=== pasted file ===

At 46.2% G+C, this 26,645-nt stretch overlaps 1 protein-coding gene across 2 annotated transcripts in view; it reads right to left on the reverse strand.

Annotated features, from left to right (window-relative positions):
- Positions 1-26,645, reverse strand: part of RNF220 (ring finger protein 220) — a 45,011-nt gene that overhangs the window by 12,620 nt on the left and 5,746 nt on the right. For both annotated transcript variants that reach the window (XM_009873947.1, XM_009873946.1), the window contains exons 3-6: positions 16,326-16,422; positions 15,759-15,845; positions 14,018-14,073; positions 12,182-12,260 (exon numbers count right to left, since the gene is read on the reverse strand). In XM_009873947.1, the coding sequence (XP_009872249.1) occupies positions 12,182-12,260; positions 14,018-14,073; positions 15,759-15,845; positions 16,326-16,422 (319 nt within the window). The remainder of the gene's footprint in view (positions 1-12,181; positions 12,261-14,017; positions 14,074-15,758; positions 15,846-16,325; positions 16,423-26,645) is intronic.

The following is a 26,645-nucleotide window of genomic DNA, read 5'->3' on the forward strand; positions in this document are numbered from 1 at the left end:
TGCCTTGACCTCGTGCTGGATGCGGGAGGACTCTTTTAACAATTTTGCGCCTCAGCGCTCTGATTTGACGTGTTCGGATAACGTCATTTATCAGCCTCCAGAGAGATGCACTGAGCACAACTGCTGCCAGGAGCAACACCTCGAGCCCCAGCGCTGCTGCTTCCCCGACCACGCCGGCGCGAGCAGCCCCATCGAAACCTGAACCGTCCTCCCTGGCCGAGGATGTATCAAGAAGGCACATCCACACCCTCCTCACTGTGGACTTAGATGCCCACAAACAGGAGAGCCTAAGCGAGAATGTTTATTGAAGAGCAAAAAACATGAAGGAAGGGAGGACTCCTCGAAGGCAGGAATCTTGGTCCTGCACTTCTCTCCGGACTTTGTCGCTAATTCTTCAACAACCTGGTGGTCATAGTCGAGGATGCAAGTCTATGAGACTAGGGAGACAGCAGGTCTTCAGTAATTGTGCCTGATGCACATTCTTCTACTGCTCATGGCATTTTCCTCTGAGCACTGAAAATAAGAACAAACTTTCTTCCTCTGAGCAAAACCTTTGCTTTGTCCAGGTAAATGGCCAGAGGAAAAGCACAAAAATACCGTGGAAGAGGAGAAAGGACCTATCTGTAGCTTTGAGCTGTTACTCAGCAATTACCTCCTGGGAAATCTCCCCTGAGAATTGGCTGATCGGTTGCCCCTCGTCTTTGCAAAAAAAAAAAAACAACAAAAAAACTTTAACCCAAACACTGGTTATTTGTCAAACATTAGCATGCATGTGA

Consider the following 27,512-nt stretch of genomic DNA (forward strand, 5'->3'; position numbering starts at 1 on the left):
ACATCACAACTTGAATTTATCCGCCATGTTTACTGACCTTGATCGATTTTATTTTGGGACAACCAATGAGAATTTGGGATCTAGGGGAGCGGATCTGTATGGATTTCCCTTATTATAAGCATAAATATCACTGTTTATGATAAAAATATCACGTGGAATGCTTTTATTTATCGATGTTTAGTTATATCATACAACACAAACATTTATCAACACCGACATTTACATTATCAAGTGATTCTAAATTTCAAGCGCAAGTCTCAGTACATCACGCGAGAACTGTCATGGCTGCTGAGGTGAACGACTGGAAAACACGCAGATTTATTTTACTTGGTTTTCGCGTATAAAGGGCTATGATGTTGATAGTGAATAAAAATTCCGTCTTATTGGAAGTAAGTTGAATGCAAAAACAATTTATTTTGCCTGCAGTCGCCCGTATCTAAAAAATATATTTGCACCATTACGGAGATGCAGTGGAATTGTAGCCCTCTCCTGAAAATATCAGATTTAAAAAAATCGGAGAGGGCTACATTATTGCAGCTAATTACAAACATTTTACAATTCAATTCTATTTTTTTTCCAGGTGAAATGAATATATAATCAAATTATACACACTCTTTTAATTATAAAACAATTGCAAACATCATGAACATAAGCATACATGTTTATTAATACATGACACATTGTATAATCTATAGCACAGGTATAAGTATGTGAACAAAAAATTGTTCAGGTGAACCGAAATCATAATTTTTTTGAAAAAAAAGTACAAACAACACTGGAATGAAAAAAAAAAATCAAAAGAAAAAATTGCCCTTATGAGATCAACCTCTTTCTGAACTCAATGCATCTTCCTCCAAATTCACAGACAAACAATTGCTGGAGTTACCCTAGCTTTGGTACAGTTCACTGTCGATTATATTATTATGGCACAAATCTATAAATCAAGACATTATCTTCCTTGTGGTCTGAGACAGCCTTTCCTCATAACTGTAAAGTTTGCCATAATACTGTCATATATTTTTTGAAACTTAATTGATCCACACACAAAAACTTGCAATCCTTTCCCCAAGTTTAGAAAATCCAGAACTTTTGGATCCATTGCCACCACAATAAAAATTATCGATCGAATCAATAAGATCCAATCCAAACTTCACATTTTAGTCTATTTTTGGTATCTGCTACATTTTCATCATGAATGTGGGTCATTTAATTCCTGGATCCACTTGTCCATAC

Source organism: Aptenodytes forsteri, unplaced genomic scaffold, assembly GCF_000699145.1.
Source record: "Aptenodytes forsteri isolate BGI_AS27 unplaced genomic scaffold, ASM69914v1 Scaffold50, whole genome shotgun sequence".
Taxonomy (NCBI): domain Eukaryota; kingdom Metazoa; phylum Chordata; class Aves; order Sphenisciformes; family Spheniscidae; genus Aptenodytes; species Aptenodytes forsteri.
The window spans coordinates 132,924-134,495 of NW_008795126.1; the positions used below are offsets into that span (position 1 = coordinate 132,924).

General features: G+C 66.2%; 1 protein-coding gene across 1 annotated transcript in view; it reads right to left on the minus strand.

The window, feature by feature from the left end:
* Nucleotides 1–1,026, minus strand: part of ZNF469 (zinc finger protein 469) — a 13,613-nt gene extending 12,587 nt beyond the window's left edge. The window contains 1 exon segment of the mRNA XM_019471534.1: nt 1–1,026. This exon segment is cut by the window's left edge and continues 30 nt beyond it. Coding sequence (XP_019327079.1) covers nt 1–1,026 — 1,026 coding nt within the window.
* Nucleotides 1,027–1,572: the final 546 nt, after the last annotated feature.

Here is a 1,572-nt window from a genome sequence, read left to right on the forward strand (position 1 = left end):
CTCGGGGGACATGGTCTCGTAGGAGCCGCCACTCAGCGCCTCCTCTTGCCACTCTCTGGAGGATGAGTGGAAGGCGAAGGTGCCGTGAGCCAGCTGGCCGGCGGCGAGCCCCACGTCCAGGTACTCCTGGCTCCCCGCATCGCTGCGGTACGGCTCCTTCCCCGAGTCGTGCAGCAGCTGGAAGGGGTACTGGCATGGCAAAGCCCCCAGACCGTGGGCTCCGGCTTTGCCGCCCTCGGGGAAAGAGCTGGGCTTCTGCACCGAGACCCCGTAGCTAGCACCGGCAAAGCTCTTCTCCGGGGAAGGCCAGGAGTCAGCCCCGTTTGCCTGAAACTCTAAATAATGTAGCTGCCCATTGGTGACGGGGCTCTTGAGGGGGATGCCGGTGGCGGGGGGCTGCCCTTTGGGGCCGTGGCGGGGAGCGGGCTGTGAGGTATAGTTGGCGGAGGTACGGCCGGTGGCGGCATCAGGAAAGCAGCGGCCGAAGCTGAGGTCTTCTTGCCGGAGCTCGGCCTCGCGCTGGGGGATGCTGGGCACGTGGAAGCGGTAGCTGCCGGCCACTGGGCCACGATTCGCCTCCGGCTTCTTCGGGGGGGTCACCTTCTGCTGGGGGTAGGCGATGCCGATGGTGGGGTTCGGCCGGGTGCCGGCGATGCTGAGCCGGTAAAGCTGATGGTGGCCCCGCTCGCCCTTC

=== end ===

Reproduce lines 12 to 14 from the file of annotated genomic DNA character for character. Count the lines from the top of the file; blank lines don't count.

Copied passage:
General features: G+C 66.2%; 1 protein-coding gene across 1 annotated transcript in view; it reads right to left on the minus strand.

The window, feature by feature from the left end:
* Nucleotides 1–1,026, minus strand: part of ZNF469 (zinc finger protein 469) — a 13,613-nt gene extending 12,587 nt beyond the window's left edge. The window contains 1 exon segment of the mRNA XM_019471534.1: nt 1–1,026. This exon segment is cut by the window's left edge and continues 30 nt beyond it. Coding sequence (XP_019327079.1) covers nt 1–1,026 — 1,026 coding nt within the window.